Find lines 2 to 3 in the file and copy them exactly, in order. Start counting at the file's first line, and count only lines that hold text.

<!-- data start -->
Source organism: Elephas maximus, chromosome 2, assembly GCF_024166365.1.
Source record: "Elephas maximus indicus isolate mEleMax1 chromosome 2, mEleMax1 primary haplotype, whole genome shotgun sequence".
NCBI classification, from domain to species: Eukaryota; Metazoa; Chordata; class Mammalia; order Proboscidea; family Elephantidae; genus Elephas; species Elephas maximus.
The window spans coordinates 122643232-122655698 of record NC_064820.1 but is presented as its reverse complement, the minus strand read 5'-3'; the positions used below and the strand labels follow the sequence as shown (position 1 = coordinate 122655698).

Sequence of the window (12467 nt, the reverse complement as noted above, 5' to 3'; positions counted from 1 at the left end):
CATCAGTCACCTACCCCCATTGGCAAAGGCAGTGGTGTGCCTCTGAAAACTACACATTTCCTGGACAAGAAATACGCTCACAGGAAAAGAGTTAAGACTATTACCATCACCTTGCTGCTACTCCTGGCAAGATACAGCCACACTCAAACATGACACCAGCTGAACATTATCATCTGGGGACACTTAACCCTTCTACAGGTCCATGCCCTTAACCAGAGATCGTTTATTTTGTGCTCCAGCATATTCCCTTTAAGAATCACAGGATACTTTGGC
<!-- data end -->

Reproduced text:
Source record: "Elephas maximus indicus isolate mEleMax1 chromosome 2, mEleMax1 primary haplotype, whole genome shotgun sequence".
NCBI classification, from domain to species: Eukaryota; Metazoa; Chordata; class Mammalia; order Proboscidea; family Elephantidae; genus Elephas; species Elephas maximus.